Photo: Pier. Richmond AACA. CC-BY. Cropped and converted to black-and-white. The pier of my long-ago childhood memory is so like this one.

The locket

She stands at the counter, admiring the jewelry. If  Papa were here, he’d get a necklace for me, she tells herself. I know he would . . . I’d keep it in the jewelry box he gave me for Christmas. 

But Papa was gone. Back to the hospital, again. She knew he feared going and she feared it for him, not knowing exactly what treatments he was being given, only that his face was whiter, more hollow, on every return, his blue eyes sadder. 

Her own eyes blur. Wiping away the tears, she finds her uncle, the store owner, leaning over the back of the wooden counter.

“Hello, dear. You like the jewelry, don’t you?”

She nods, tries to smile.

“Tell you what—I’ll give you a piece. Choose the one you like best.”

Her tears flow in earnest then. 

She chooses the locket.

*******

She was fifteen. The year was 1931. A year later, her beloved Papa would commit suicide on his sixtieth birthday, just weeks before she graduated from high school.

I wonder if she wore the locket as she sat by his casket in the living room overnight, or to his funeral.

When I was fifteen, she gave the locket to me:

I open the locket to find a black substance on the left side.

“I thought you said there was a picture of you in here!”

“It’s so old. That picture has turned darker and darker over the years,” she explains.

The image is completely obscured. 

“What did the picture look like, Grandma?” I ask, mourning the loss of it.

“It was a school picture. I had wavy blonde hair. It was pretty.” She smiles slightly as she picks the decayed photographic material out of the locket with Granddaddy’s pocket knife. She rubs the locket with a cloth until it gleams, and then she places it in my hands. 

“I know you’ll take care of it, my dear,” she says. 

As I clasp it, she draws me into her arms. I lean against her like I did when I was smaller, breathing in the light fragrance of her Avon cream sachet. 

The locket is around 87 years old now. It’s made of brass, remarkably shiny, unmarred, despite its age. The front surface is finely etched with antiquated swirls and flowers, and if you look very closely, in the center there’s a house with a little fence and mountains in the background along the horizon.

Grandma, what a prophetic symbol for you, in so many ways.

The Great Depression was a year underway when her uncle gave her the locket. In 1936, my grandmother married my grandfather. My father was born ten months later. To me, the house on the locket represents their rural North Carolina homeplace;  it’s where Grandma’s heart was when Granddaddy, unable to “make a go of it” with tenant farming, sharecropping, and odd jobs, found employment almost two hundred miles away at the Newport News shipyard and moved his family. He was working there when Pearl Harbor was attacked.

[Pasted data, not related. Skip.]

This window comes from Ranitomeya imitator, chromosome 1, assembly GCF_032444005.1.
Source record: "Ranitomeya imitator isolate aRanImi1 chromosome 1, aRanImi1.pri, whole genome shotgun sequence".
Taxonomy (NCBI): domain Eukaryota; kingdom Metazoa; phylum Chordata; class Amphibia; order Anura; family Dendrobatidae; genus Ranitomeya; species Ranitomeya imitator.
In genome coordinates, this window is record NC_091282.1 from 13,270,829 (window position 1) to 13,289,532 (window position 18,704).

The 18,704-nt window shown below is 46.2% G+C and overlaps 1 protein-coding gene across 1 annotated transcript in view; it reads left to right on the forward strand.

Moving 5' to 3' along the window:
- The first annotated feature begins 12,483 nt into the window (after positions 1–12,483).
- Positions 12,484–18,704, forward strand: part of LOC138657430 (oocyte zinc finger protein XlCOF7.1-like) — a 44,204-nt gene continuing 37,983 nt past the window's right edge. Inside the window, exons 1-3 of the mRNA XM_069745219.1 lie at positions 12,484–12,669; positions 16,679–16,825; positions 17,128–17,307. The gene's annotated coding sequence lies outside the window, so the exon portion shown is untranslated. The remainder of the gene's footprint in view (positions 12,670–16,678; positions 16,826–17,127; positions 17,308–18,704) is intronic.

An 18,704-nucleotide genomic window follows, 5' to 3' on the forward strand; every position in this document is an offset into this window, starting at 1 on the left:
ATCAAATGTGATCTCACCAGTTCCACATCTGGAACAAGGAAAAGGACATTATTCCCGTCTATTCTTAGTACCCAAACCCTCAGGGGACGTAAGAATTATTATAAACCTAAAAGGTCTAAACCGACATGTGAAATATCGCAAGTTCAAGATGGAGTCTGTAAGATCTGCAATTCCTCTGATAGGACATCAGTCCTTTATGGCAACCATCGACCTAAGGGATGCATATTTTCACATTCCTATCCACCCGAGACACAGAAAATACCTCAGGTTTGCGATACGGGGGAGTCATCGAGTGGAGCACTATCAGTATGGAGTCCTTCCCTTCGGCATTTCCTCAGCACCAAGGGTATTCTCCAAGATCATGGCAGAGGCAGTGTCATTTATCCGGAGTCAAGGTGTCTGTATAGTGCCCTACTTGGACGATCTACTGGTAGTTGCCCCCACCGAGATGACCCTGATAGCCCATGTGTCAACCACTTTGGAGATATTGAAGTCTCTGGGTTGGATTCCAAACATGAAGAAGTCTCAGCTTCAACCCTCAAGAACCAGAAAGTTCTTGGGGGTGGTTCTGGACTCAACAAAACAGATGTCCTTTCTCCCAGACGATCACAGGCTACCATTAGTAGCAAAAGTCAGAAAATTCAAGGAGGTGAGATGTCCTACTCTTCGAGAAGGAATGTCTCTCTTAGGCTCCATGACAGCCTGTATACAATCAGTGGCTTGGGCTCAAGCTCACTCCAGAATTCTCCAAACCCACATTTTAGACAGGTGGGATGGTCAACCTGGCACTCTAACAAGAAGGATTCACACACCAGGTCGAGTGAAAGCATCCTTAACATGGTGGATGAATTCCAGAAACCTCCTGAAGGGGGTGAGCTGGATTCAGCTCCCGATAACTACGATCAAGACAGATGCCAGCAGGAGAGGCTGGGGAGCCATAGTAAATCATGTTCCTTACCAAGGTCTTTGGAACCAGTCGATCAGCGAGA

Grandma was expecting her second child that year:

We stayed in an upstairs apartment and it was so hot. I could look through the window to see the ice truck making deliveries. People couldn’t get refrigerators because of the war; if you had one, it didn’t have a motor. We used them like iceboxes. I’d stand at that window thinking,  I’d give anything for a piece of that ice right now . . . . 

And she longed to go home.

Those mountains on the locket’s background symbolize numerous obstacles, hardships, trials, everything from the loss of her father to the Depression and the war (her brothers served in the Army and the Marines) to the ten years she did live back home, raising the children while my grandfather commuted from the shipyard on weekends. It was hard, all of it. She endured. The brass locket shines almost like gold—beyond the things of home, beyond every mountain to be scaled, hope always shines bright, not dimming over time. My grandmother’s faith would be challenged; she’d outlive two of her three children, but her faith would hold.

Home, endurance, overcoming, hope, faith, love. All of these are her legacy to me.

And the stories.

All old things have a story. Grandma’s locket is a tangible reminder of the stories she lived and told to me. It even opens like a book for pictures or tiny mementos to be placed inside; pictures of my two boys when they were babies are in it now.  The locket is the story of who I am, where I have come from, where I am going. I like to think that as the generations rise and fall, the locket will be passed down again and again, and that our stories will go on, and on, and on.